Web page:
Getting an interview invitation is a huge accomplishment in the medical school admissions process. A good performance in the interview can secure your chances of acceptance. However, interviews are often intimidating and nerve-racking. Read below to learn some of the most common faux pas and ace your interview.
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There is no denying: interviews are harder for the introverts. Admissions Committees know this, and often cut timid applicants a bit of slack. However, it is important to put your best foot forward in being outgoing and engaging. If conversation keeps dying down after short responses on your part, and/or if the interviewer has to make an effort to keep the conversation going, chances are this is not a good interview. Remember: the interviewer wants to have a memorable and easy conversation as much as you do!
Some students appear surprised when asked about a specific experience during the interview (even though it was written in their application), either because it took place years prior, or presumably because it was not so meaningful to them. They wind up not being able to articulate it. You should feel very comfortable with the content of your application, and be able to talk about all experiences with ease and knowledge. If this seems obvious, you would be surprised! Moreover, make sure you are comfortable explaining why an experience made you grow, or how it was meaningful to you.
Despite point number two, nothing is worse for an interviewer than the applicant who recites parts of his or her application while answering a question. Unless it is a blind interview, the interviewer already read what you wrote. Now he/she wants to hear something different. Along the same lines, it doesn’t look great to make a comment, however interesting and mature, that was previously rehearsed at home. Trust us: it is very evident when an applicant has practiced saying something before. Even if the comment is genuine, it feels contrite and forced. Thus, perhaps it’s best to avoid reading your entire application right before the interview. Make sure you maintain a natural demeanor the day of, and talk from the heart, not from your memory.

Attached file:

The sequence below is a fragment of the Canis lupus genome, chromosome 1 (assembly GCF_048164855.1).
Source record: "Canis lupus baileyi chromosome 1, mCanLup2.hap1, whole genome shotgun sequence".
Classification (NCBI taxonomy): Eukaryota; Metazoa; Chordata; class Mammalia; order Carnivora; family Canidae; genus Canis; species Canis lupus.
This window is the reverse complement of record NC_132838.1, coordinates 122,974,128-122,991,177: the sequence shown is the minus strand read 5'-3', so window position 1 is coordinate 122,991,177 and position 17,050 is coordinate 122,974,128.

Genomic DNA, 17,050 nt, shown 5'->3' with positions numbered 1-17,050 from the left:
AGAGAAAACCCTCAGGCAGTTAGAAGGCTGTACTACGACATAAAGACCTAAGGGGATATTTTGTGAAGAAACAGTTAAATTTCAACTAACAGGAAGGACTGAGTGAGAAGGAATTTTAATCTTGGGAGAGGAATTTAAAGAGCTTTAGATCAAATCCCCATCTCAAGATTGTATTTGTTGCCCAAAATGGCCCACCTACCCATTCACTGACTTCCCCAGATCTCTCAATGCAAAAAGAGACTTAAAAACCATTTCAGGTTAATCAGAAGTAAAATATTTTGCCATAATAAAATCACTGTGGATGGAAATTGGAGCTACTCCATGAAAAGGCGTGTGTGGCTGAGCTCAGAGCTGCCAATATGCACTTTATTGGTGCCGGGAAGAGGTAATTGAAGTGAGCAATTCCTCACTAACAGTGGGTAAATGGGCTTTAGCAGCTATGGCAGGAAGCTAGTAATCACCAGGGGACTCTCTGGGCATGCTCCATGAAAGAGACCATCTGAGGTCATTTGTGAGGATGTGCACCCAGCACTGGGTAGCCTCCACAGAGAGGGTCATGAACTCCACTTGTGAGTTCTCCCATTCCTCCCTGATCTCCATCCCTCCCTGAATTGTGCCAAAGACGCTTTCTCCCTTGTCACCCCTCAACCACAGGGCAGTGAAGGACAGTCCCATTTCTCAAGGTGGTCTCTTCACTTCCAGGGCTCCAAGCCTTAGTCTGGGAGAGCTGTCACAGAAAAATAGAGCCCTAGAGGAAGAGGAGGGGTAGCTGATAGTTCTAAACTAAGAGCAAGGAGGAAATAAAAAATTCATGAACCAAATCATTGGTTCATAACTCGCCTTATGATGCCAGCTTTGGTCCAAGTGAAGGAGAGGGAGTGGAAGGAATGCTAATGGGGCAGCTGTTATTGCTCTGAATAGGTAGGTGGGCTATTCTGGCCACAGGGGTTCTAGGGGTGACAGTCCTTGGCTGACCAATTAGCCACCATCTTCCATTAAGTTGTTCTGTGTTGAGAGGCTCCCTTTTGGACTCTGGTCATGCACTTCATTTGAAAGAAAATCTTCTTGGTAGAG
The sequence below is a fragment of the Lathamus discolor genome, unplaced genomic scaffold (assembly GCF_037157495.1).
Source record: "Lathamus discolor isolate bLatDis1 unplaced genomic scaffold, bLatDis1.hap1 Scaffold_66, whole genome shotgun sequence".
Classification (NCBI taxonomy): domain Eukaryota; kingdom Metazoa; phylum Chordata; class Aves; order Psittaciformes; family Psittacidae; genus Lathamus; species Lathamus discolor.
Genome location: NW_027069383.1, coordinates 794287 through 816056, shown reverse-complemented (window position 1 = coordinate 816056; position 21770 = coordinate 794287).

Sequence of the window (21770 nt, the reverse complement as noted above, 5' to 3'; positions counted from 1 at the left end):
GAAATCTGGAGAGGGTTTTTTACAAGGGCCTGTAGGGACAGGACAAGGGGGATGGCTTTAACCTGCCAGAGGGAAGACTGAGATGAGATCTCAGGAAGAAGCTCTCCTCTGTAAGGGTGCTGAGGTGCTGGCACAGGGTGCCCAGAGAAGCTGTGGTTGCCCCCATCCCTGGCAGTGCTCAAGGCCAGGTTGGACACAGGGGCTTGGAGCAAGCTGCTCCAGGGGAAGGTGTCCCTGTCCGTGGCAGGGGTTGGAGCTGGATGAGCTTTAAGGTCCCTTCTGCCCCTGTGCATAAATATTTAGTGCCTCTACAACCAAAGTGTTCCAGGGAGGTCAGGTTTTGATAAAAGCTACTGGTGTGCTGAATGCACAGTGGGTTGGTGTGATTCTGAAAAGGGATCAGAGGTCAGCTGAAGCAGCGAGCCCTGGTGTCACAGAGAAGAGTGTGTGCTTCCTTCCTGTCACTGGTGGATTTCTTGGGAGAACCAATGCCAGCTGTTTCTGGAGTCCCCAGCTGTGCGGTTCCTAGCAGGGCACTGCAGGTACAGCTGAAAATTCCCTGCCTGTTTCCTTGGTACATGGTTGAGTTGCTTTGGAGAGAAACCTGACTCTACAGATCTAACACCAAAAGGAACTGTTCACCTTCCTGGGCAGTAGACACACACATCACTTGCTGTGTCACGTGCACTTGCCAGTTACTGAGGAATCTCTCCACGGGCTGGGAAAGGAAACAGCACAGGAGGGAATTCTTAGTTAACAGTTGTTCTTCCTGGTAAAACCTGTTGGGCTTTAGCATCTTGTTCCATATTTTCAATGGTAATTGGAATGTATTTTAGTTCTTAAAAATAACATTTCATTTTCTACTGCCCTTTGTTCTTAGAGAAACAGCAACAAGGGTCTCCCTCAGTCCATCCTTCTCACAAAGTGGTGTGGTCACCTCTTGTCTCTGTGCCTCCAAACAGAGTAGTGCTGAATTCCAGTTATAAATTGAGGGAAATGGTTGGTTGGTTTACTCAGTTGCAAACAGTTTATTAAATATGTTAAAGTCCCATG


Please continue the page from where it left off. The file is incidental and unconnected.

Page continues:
Some applicants will talk a lot, or their personalities will be overly strong, such that they wind up not allowing interviewers to go through his or her questions. More simply, sometimes applicants dominate the conversation and the interviewer is no longer the one in charge of the interaction. This tends to rub interviewers the wrong way. Being extroverted is nice, yet no one wants a future physician who is too overbearing. Be sensitive, cognizant, and humble about your role in the interview.
Naturally, medical schools want to accept applicants who want them. When applicants have done their research about a school and are able to ask specific questions about the institution, it is impressive. That said, don’t assume that showing you did your homework with focused questions is the only way to go. It is perfectly acceptable to go for broader questions (e.g. what they find is the institution’s best strength). But avoid leaving the interview room without posing any questions at all—that invariably comes across as lack of interest in the school. If you don't have any idea what to ask, for some suggestions.
To your success,
Your friends at BeMo